“The success behind Sweden’s denim boom has developed through strong concepts and smart ideas,” said Sara Lönnroth, project manager at the Swedish fashion council, noting that Sweden’s fashion exports for 2005 reached 7.82 billion Swedish kronor, or $1.07 billion.
For a country that has churned out high-design champions with mass appeal such as IKEA and H&M, it’s not surprising that ideas come in all shapes and sizes. Acne Jeans, for example, covers a plethora of creative categories, including Acne Jeans, Acne Film, Acne Advertising and Acne Media and Architecture.
“We wanted to build a new kind of company, to launch a creative collective idea that combines architecture, fashion, music and film,” said Acne founder and creative director Jonny Johansson.
It appears to be a successful formula. Acne is one of the pioneers of the skinny fit. It first launched the look in 1998, only to make a splash on the market a few years later.
“It didn’t take at first, but we believed in the style, so we continued to push it,” said Mikael Schiller, Acne’s chief executive officer, noting that the line started out with only 100 pairs.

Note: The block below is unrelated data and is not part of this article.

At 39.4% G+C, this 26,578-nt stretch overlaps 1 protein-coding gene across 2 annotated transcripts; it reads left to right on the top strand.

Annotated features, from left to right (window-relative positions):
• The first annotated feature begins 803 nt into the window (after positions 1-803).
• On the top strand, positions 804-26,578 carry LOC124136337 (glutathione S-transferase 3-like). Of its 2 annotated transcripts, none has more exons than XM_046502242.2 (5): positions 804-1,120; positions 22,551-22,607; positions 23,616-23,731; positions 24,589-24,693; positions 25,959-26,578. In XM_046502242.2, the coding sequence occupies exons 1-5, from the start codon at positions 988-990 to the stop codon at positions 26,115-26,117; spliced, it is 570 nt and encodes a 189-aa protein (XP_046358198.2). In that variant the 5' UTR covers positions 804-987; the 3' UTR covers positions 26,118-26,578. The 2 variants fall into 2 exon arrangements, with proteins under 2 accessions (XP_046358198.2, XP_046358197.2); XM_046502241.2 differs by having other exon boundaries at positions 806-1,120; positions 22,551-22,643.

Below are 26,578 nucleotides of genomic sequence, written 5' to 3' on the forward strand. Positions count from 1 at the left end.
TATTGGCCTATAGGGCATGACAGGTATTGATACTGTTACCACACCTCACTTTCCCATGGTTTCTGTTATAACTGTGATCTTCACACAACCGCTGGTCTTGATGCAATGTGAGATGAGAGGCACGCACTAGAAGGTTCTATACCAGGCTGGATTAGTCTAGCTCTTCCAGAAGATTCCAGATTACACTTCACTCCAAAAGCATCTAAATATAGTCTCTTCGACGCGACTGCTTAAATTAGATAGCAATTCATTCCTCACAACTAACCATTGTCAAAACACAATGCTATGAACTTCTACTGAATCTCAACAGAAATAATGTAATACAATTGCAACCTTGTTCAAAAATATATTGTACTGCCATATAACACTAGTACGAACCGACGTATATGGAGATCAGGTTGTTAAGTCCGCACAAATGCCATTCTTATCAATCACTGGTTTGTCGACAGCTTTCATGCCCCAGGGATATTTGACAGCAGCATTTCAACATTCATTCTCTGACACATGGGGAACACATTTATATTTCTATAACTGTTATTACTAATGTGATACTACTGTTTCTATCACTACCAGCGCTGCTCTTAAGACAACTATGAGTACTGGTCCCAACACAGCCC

Acne, an acronym for Ambition to Create Novel Expression, reached sales of 13 million euros, or $16.6 million, from 6 million euros, or $7.6 million, in 2004. The company also opened its flagship in Stockholm’s infamous bank where hostages were taken in 1973 and the term “Stockholm Syndrome” was coined.
For the fall, the label will introduce a denim catsuit for jeans fiends, as well as high-waist clean-fit styles.
“You can be functional without being boring,” said Johansson.
Super-tight selvage denim for the fall will also be a first for the market.
Selvage denim is also key to creations at WESC. The brand, founded by professional Swedish skater Greger Hagelin, has done denim since its start in 1999.
“The Japanese recovered America’s old shuttle looms that offer irregularities and subtle authentic effects in the cotton that make each pair very exclusive,” said Thomas Flinn, product developer at WESC, who, like his Swedish colleagues, insists on using the finest cotton from Japan or Zimbabwe.
While raw denim has gotten more attention from men, designers believe the trend is picking up steam with their female customers.
“Raw denim shows how to be sexy without being vulgar,” said Flinn, who takes a minimalist approach to WESC’s designs.